• Was there ever an economics textbook to beat Alchian and Allen? R.I.P. extraordinary economist Armen Alchian, whose microeconomics introductory course for grad students I was fortunate to take long ago [Cafe Hayek, David Henderson, more, more, more, Bainbridge]

January 29 roundup

  • In job bias dispute: “Federal Court Says Veganism Might Qualify As A Religion” [Religion Clause]
  • Perennially credulous L.A. Times drops broad hints that Toyota settlement vindicates sudden acceleration theories, others know better [LA Times, NLJ earlier]
  • “Cato Named America’s Most Effective Think Tank Per Dollar Spent” [Dan Mitchell, Nick Rosenkranz]
  • Disappointing: Transportation Sec. LaHood said to be “sticking around for a while” [Roads and Bridges, earlier] That was quick: only hours later, he says he’s leaving after all [WaPo]
  • It became necessary to destroy the sex workers in order to save them [Melissa Gira Grant/Reason]
  • Profile of lefter-than-thou NY attorney general Eric Schneiderman [NY Mag]
  • As rural pub tradition declines, Irish government rejects proposal to ease DUI laws [AP]

Product liability roundup

January 6 roundup

NHTSA to mandate accelerator overrides

We now know that the panicky tales of electronics-driven sudden acceleration in Toyotas, as urged on the nation by trial lawyer allies like Clarence Ditlow and Joan Claybrook, were sheerest fantasy. That’s no real surprise, since earlier reports of mechanically arising sudden acceleration in Audis and other brands of automobile (also urged on the nation by Ditlow et al.) proved equally imaginary.

But the media never learns, and if they don’t, why should the government? So the National Highway Traffic Safety Administration is proposing a rule that would require all auto designs to include “override” systems which shut off the accelerator if the brake is pressed. This will have no effect at all on typical “sudden acceleration” accidents, which arise from drivers’ hitting the wrong pedal, since those drivers already imagine themselves to be hitting the brake. They will have little if any effect on the extremely rare floor mat entrapment cases in which an accelerator gets trapped in the depressed position, because drivers can already overcome such acceleration by pressing the brake pedal if it is available, while if it is not available because of mats or other obstructions, the efficacy of the override may fall short of what is hoped.

But at least the government will be able to say that it did something.

I did find it interesting in the Washington Post account that Ditlow seems for the moment to have joined the rest of us in agreeing that pedal misapplication is the big cause of these accidents, the better to afford him a vantage point to criticize NHTSA for Not Doing Enough on that front. That’s quite a change from what you hear from him at the height of these panics, when he tends to talk up every possible cause of unwanted acceleration other than driver error. When the next sudden-acceleration panic breaks out, I fully expect CAS to be back pitching the electronics theories again.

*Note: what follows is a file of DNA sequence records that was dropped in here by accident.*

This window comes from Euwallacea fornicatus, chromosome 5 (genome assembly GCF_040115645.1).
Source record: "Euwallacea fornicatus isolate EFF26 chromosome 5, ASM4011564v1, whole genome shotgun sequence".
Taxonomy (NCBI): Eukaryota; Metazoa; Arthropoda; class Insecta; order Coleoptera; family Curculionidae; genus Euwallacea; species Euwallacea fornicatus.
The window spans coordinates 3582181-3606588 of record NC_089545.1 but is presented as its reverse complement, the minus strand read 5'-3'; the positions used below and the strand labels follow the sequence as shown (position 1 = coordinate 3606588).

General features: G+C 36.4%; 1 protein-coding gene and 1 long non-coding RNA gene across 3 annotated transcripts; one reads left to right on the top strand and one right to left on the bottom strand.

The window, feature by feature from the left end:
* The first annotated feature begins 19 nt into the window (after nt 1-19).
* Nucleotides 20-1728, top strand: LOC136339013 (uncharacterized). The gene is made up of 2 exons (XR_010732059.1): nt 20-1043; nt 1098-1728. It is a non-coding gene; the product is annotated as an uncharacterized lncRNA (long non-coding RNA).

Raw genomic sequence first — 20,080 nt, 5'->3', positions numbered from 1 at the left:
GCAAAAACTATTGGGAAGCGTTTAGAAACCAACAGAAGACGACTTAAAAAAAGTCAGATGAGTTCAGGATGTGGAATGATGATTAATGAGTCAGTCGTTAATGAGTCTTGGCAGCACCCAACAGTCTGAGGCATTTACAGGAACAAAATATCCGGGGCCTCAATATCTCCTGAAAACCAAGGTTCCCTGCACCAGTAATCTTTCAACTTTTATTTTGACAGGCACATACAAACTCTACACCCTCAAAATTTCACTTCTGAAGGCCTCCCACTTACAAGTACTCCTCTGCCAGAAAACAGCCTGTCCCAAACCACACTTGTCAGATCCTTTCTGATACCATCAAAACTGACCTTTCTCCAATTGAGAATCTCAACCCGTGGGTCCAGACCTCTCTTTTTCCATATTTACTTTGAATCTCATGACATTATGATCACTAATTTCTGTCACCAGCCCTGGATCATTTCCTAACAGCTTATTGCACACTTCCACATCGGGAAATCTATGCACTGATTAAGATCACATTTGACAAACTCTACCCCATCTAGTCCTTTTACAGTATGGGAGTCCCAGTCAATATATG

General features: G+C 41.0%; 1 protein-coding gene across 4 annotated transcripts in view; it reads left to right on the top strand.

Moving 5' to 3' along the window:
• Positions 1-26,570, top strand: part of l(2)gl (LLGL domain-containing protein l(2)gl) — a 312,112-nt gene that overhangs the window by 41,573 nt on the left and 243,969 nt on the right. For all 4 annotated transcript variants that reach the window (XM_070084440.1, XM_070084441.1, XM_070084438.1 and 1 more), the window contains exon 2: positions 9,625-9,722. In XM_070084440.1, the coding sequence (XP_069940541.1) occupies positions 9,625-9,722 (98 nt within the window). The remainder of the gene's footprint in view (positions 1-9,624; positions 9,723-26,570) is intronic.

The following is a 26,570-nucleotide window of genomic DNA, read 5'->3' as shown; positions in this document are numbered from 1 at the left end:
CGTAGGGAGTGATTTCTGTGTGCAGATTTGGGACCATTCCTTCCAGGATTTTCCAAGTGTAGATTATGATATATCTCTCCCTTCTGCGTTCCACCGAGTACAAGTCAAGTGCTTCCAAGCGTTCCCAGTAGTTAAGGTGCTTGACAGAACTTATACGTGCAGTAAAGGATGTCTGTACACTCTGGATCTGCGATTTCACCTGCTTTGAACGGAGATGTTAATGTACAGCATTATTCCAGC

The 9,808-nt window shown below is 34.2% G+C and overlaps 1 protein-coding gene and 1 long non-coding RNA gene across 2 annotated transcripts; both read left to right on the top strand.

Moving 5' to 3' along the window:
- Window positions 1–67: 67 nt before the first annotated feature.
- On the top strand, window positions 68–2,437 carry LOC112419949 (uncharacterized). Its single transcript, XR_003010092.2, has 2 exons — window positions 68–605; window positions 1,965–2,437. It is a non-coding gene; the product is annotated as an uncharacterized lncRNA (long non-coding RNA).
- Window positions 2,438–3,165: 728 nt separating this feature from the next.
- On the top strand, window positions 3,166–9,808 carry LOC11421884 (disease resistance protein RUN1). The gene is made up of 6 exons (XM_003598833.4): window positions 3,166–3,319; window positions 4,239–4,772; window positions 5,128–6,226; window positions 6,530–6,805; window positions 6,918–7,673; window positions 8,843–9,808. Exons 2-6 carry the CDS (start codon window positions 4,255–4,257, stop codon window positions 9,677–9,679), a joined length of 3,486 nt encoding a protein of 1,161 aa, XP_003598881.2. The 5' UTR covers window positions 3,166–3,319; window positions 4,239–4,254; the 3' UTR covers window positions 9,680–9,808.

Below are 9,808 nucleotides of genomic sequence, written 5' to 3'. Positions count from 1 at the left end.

P.S. Plaintiff’s lawyer and longtime Overlawyered favorite Steve Berman asserts that there have been “thousands of crashes, hundreds of deaths,” a claim the National Law Journal’s Amanda Bronstad relays without skeptical comment.

March 5 roundup

  • Trial lawyer TV: mistranslation, plaintiff’s experts were instrumental in “Anderson Cooper 360” CNN story trying to keep sudden-acceleration theory alive [Corp Counsel, Toyota, PDF, background]
  • “Can I get a form to file a police complaint?” No. No, you can’t [Balko]
  • Madison County lawyer runs for judgeship [MCRecord; earlier on her columnist-suing past]
  • RIP Dan Popeo, founder and head of Washington Legal Foundation [Mark Tapscott, Examiner]
  • Louisiana: “Church Ordered to Stop Giving Away Free Water” [Todd Starnes, Fox via Amy Alkon]
  • Developer of “Joustin’ Beaver” game files for declaratory judgment against singer Justin Bieber’s trademark, publicity claims [THR, Esq.]
  • “Why are Indian reservations so poor?” [John Koppisch, Forbes] “Payday loans head to the Indian reservations” [Katherine Mangu-Ward, Reason] Tribal recognition: high-stakes D.C. game where lobbyists get the house rake-off [Chris Edwards, Cato]

A baffling award for ABC’s Toyota scaremongering

John Cook at Gawker wants to know how a coveted Edward R. Murrow prize could just have been bestowed on the Toyota-panic reporting of ABC’s Brian Ross (“America’s Wrongest Reporter”), given that it showcased staged, fakey footage, relied heavily on the assertions of a safety consultant whose plaintiff’s-side involvement in the controversy went unmentioned, and omitted details that would have raised readers’ doubts on key themes, among many other sins. Later investigations, of course, decisively refuted the lawyer-stoked fears that Toyotas have some mysterious tendency to accelerate out of control. More: Ted Frank and Hans Bader, and my take on the sad history of media irresponsibility on car-safety scares.